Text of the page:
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:: Alcoa Wins Prestigious Australian National Award for Process Control System that Links Alcoa Alumina Refineries Worldwide
One of the largest process control projects in the world undertaken by Alcoa World Alumina and Honeywell, QUASAR (Quality Automation Solutions in Alumina Refining), was awarded Engineers Australia’s 2007 National Project Excellence Award in Automation, Control and Instrumentation at an awards ceremony in Melbourne in June.
The complex global project was Australian lead, with a project cost of more than A$400 million (over A$150 million just in Australia) and aimed to link seven Alcoa refineries in four different continents to one core process control system, QUASAR.
Alcoa’s QUASAR Global Program Manager Dr. Dennis Mason said, “Controlling production in an alumina refinery is a difficult task. Productivity and safety rely on reliable, real-time, process information, so that the alumina refining process and equipment can be monitored, maintained, and adjusted to get the maximum benefit.
“As a global leader in alumina production, we realized to continue to succeed in the global commodity business, we must have the ability to produce alumina safely at the lowest possible cost.
“In addition to our operating practices, we recognized that automation, process control and instrumentation were going to be some of the key business drivers to give us a significant competitive advantage, and that’s how QUASAR was born in 2001."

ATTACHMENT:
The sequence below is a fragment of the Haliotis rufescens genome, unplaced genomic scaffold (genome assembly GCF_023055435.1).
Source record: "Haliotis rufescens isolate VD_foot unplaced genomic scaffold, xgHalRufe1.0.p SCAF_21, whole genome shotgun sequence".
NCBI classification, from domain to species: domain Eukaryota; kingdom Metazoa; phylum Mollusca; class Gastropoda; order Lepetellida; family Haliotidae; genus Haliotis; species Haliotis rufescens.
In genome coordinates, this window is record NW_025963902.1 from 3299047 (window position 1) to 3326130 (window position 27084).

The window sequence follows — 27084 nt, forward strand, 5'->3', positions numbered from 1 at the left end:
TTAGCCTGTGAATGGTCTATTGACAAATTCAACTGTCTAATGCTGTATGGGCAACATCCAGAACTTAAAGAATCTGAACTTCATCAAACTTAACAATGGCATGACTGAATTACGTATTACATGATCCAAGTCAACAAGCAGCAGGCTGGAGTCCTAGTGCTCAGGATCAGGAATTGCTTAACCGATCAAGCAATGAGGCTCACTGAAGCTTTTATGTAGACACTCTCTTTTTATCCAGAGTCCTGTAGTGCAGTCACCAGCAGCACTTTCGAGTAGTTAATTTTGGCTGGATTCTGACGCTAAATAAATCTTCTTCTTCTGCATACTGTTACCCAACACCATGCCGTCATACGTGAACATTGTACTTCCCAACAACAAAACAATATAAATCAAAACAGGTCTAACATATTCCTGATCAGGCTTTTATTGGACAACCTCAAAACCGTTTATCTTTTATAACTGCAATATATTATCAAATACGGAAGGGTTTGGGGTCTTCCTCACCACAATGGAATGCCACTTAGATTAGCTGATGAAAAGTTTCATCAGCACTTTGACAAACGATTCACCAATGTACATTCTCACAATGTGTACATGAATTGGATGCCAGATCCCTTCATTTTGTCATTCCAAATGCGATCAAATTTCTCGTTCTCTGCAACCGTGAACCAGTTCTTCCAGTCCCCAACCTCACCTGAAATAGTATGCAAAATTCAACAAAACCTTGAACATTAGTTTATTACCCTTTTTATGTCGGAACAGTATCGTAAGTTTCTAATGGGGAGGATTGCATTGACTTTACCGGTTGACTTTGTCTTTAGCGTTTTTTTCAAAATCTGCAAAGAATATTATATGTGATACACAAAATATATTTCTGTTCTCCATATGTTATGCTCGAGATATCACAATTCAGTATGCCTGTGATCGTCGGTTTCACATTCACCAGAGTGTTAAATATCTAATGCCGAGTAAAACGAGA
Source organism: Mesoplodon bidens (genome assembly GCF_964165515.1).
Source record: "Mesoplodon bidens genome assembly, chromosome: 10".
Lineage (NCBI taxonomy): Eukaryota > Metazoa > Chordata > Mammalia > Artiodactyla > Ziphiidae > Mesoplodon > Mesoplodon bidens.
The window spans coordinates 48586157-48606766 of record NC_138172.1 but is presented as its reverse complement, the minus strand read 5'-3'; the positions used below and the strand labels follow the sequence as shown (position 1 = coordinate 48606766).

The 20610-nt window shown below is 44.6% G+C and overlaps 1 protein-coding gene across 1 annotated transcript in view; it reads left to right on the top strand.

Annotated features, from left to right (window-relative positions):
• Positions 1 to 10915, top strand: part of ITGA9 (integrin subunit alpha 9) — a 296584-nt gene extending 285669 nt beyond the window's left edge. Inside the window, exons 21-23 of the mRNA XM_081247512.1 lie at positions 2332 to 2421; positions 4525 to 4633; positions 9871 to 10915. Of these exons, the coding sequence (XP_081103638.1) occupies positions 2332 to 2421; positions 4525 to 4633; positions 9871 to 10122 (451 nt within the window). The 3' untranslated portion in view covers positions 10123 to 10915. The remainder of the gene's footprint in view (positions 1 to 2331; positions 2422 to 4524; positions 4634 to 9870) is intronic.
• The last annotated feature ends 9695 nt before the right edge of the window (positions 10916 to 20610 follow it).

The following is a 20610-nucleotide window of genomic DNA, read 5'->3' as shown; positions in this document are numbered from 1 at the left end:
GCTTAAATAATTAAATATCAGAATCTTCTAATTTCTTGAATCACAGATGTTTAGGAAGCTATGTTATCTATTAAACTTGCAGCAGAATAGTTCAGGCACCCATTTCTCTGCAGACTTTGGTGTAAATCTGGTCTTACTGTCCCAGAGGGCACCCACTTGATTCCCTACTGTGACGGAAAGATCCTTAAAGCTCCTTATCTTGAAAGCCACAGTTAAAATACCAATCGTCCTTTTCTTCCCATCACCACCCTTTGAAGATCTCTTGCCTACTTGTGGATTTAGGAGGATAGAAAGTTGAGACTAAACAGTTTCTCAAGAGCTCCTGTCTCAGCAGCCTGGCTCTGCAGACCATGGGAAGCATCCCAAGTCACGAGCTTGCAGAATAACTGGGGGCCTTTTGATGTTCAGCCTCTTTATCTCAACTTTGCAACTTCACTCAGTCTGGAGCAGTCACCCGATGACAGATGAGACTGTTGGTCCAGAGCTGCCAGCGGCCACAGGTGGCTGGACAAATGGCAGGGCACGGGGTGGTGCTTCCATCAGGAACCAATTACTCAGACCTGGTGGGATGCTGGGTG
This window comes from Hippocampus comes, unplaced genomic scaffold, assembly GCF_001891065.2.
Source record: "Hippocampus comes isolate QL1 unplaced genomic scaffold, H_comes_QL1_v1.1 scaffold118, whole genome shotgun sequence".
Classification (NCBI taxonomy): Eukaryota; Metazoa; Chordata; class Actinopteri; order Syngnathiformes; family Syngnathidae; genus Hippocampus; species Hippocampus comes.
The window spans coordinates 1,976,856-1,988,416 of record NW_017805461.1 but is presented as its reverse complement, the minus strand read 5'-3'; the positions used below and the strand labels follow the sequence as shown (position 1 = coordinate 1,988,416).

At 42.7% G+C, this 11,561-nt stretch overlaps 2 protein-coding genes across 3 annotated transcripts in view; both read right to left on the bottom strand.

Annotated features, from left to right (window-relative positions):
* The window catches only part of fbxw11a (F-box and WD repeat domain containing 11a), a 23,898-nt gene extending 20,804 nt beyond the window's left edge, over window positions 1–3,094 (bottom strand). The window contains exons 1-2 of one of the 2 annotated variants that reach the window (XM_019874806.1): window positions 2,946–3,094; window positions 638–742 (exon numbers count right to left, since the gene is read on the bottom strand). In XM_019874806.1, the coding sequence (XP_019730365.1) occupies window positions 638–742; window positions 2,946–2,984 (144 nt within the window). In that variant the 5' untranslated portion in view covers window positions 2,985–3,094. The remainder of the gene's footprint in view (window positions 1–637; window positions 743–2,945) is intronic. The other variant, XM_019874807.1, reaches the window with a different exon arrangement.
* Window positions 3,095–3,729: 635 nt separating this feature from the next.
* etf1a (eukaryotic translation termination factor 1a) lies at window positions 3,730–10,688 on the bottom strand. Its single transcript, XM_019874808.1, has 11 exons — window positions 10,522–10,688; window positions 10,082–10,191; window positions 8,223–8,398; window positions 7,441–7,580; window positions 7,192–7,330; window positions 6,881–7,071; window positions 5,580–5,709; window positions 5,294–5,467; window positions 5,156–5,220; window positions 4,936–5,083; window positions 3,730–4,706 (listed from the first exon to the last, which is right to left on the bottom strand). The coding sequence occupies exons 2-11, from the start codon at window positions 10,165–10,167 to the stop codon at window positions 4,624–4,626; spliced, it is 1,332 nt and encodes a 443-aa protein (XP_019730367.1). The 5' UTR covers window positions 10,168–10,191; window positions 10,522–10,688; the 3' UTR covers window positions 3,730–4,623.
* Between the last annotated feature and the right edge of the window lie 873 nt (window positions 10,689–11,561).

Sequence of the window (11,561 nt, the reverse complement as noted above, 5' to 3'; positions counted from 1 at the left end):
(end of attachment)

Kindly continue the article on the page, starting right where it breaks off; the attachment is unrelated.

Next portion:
Alcoa World Alumina decided to take process control at its seven refineries around the world (three in Western Australia, three in Central and South America and one in Europe) to a new level - aiming to implement the same system in each plant, with full integration to enable global knowledge sharing, remote monitoring, 24/7 support, and best practice benchmarking capabilities.
By working with Honeywell, a suite of advanced process control applications and newly developed instrumentation were used on top of a revamped infrastructure layer to deliver several benefits. Among them, reduced alumina process variability and the ability to operate the refineries closer to their practical limits, all while using less energy and raw materials. This, in turn, increased production rates, improved process efficiencies, and reduced waste and emissions at the refineries.
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